For instance, Asma Begum, president of a village development association at Baherchor village in Raipur upazila of Narshingdi, told the project evaluation members that no open meeting was held to select members of her association.
Some 120,465 village development associations were formed till February 2021 under the project and the number of beneficiaries was 56,77,000. A village association consists of 60 members, including 40 women.
Analysing the project's impact on individual income, the evaluation report found that the project played a significant role in improving beneficiaries' earnings, but Covid-19 eroded those.
Under the project, incomes of beneficiaries had increased by 40%-65%, but during the pandemic, they experienced a 25%-50% income loss, pushing their income level back to near the previous level.
Before the pandemic hit, the monthly income of male beneficiaries had increased to Tk12,472 from Tk8,887 and that of female beneficiaries to Tk5,599 from Tk3,384, according to the report.
The main objective of the "My House, My Farm" project was to bring down the poverty rate to 10% by 2020 from 22.8%. But the rate has gone up in the pandemic situation.
A recent survey of the South Asian Network on Economic Modelling (Sanem) found that the poverty rate increased to 42% of the population, which was 21.6% in pre-Covid-19 times.
However, the government has no latest data on the poverty rate.
In a qualitative analysis, the evaluation report addressed four weaknesses in the project, such as flaws in the selection process, lack of training for members, inadequate loans and no waiver in loans after deaths of members.
The report found that some members became successful entrepreneurs, but could not generate employment with a small loan amount ranging between Tk50, 000 and Tk1 lakh.
The project has achieved a 104% of its target to enlist beneficiaries by the deadline of June 2021, but the inclusion of 100% poor people in project areas has not been possible, field-level data shows. Because, saving Tk200 every month was not possible for ultra-poor people. So, they were not interested in coming under the project.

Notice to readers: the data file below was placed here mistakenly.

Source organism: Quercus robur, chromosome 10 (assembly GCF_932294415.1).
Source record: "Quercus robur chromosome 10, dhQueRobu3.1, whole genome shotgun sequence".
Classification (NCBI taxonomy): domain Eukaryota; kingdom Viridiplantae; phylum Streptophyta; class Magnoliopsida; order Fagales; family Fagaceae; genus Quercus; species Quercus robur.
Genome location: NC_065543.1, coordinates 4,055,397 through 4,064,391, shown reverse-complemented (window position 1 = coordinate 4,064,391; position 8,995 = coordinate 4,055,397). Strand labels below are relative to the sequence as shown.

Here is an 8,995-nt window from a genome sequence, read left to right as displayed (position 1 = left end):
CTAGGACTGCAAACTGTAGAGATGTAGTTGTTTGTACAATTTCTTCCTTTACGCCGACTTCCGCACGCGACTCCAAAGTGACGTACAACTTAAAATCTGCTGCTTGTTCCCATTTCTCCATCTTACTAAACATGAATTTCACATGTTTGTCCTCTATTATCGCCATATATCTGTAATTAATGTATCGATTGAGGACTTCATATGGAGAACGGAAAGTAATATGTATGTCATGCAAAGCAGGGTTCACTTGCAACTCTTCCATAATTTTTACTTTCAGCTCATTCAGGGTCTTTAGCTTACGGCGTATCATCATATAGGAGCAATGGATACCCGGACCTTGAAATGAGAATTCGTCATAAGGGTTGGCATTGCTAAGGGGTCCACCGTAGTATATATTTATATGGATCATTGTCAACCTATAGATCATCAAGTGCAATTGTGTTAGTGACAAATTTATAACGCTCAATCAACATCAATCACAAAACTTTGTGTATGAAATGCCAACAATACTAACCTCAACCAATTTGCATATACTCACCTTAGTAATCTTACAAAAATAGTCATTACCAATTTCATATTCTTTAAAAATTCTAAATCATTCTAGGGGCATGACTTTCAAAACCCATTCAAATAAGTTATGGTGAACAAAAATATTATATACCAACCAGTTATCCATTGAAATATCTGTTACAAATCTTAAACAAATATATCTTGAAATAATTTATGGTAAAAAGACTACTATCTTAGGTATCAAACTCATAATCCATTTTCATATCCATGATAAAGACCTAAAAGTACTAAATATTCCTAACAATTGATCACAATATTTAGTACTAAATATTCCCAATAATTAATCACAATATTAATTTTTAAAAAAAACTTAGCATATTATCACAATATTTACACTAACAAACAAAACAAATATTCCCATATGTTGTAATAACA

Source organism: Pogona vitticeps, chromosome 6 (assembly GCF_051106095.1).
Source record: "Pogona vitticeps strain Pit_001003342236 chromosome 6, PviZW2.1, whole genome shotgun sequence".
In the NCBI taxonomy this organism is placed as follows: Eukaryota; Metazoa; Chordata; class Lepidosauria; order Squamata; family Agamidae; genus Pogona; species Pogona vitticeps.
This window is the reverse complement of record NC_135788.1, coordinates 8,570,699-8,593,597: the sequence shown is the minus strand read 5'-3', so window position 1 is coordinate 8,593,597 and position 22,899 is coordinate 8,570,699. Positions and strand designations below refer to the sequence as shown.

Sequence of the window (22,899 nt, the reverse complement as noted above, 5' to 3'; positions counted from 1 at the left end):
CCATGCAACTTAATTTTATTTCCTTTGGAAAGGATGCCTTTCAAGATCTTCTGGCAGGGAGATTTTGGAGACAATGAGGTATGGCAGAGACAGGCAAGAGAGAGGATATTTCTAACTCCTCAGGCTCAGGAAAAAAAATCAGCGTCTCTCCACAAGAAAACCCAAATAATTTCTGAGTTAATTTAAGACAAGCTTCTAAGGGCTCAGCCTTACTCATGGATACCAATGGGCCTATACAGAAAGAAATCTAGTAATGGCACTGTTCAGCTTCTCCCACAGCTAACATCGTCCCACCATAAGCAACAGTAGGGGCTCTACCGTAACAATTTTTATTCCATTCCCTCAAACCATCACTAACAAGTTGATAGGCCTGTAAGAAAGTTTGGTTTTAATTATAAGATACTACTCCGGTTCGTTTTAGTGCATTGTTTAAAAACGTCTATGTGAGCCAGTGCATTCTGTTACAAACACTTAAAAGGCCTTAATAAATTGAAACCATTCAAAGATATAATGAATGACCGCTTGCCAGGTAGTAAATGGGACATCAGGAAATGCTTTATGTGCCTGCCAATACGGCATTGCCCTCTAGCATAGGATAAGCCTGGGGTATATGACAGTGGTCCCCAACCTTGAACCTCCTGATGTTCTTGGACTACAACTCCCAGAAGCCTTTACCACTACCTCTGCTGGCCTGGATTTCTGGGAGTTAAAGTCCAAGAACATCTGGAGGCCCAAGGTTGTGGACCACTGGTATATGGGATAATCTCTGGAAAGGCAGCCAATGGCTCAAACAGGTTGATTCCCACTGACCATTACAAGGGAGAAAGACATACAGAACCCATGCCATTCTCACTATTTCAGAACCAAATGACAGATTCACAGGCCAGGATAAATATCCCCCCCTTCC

Under the project, a small saving scheme has been introduced where every member of a village development association saves Tk200 a month and the government gives an equal amount to them in bonus.
The association members take a loan at an 8% interest rate from this fund and use it for income-generating activities.
But the field report shows that most members got loans amounting to not more than Tk10,000 from the fund, which was too small to use for income-generating activities. As a result, such loans could not help beneficiaries much to generate incomes.
Inadequate and ineffective training
The evaluation report said training activities were inadequate and ineffective. From the beginning of the project in 2009 and before 2016, there was a programme to train five members from every village development association. Trained members were supposed to train other members.
In reality, that training programme was not effective because trained members could not develop the capacity to train others.
In the IMED survey, 492 beneficiaries were interviewed. Of them, 18.5% received training, while the rest did not get any training. Only 12% of female members got training.
Of the trained members, only 53% were able to use their knowledge in income-generating activities and the number was 46% in the case of women, according to the findings of the evaluation report.
Interviewees told the evaluation members that they could not generate income even after taking loans owing to not having proper training, the report stated.
The 12-year-old project, which started in 2009, has been extended for the fourth time to June 2021. The total allocation for the project was Tk7,885 crore, of which 92.41% was spent till May 2021.